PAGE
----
There will bo a speed contest tonight
ill \Vhieh the demonstrators of a num
ber of typewriting, adding, addressing
and other machines will take part. The
speed of some of these demonstrators
has always proved to be an interesting
part of the exhibit, and the test tonight
will undoubtedly have a large gallery.
Appeared Last Evening for Sec
ond Concert.
That residents of this city appreciate
the wonderful genius of Mlscha Elman,
the young Russian violinist, who ap
peared in this city for the second time
this season last night at Kreugcr Audi
torium with the Halvey Singing So
ciety, was evidenced by the host if
admirers who greeted him. On Mr.
Elman's former visit hero in January,
when he played in Wallace Hall, he
gave his own arrangement of Schu
bert’s "Standchen," and this he gen
erously repeated last night, to the
great delight of his audience.
Miss Mabel G. Dunning, soprano, con
tributed charming songs, with the as
sistance of the society, which showed
the euroful training of a year under
the direction of Leon M. Kramer, who
is tlie conductor of the Cantors' Asso
ciation of American and <he director of
the Manhattan College of Music, New
York. The proceeds of the concert will
bi devoted to n fund which is being
raised to establsh a free school of
Counsel Unable to Agree Upon
Nature of Action.
1 Special to tho Newark Star.1
TRENTON, May 17.—Because counsel
for the government and the Hudson
Butterine Company could not agree up
on whether a civil or criminal action
should be first tried against the com
pany, the cases were laid over until
next Friday. The defendants In the
criminal case are Frank O. Persons,
Henry Braun and Adam Trlmborn. they
having been indicted for unlawful sale
of oleomargarine. The civil suit was to
collect from a J5.000 bond given by the
company as a guarantee that they
would conduct their oleomargarine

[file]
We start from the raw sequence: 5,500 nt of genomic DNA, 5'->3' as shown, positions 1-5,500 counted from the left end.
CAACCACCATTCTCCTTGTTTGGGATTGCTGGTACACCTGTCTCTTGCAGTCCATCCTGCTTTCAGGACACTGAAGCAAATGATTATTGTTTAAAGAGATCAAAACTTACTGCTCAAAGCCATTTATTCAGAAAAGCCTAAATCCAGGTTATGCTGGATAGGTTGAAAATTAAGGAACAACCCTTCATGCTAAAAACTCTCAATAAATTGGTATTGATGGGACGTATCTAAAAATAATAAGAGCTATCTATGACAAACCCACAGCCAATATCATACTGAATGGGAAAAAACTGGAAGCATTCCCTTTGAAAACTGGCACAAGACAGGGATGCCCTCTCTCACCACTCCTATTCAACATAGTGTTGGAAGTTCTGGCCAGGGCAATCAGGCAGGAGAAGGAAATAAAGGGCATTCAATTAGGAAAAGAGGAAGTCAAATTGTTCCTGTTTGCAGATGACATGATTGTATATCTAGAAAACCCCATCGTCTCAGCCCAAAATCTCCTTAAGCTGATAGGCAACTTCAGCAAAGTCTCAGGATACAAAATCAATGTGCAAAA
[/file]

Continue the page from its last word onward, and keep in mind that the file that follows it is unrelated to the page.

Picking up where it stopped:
business within the provisions of the
ISp^clnl to the Newark Star.J
TRENTON. Mav 17.—At the meeting
of the New Jersey Society of the Sons
of the Revolution today, resolutions
were adopted calling for the restora
tion of the old barracks building to Its
original form.
The resolution was introduced by
Vice-Chancellor Edwin R. Walker, who
has made an extensive search of the
old records to prove his contention that
the barracks In Its present shape does
not represent the building as It was
originally built.
DANVILLE, 111., May 17.—The police
are unable to find a clue which will
lead to the arrest of the person or
persons responsible for the death of
John Sherlock, of Pittsburg, Pa., whose
body was found In Grape Creek yester
day. They believe the man was mur
dered for his new shoes and a small
amount of money.
DETROIT, Mleh., May 17,—A delega
tion of about twenty Detroit business
men, headed by President Milton A.
McRae, of the Detroit Board of Com
i merce, left today for Washington tc
i stimulate sentiment In favor of the
pending Canadian reciprocity treaty.
. ....__ . ' •- , . . -,iil _.. . '■ >.-. ;
Rebels Expect Concession to
Name Cabinet Officers and
Fourteen Governors.
MEXICO CITY, May 17.n—If the hopes
of President Diaz's ministers are rea
lized, an armistice will be announced
before the end of the day. Foreign
Minister de la Barra declares that ne
gotiations between the government and
the rebels doubtless will reach a
definite result at today's cabinet meet
ing and which in his belief will mean
JUAREZ, Mexico, May 17.—Provi
sional President Francisco I. Madero,
Jr., and Dr. Vasques Gomez, his 'chief
peace commissioner were In confer
ence at 7 a. m. today concerning the
signing of a peace agreement.
Judge Carbajal, it wa»-»«xpected.
would transmit about noon the formal
acceptance by the Mexican government
of the peace conditions, which have
already been taken to mean the be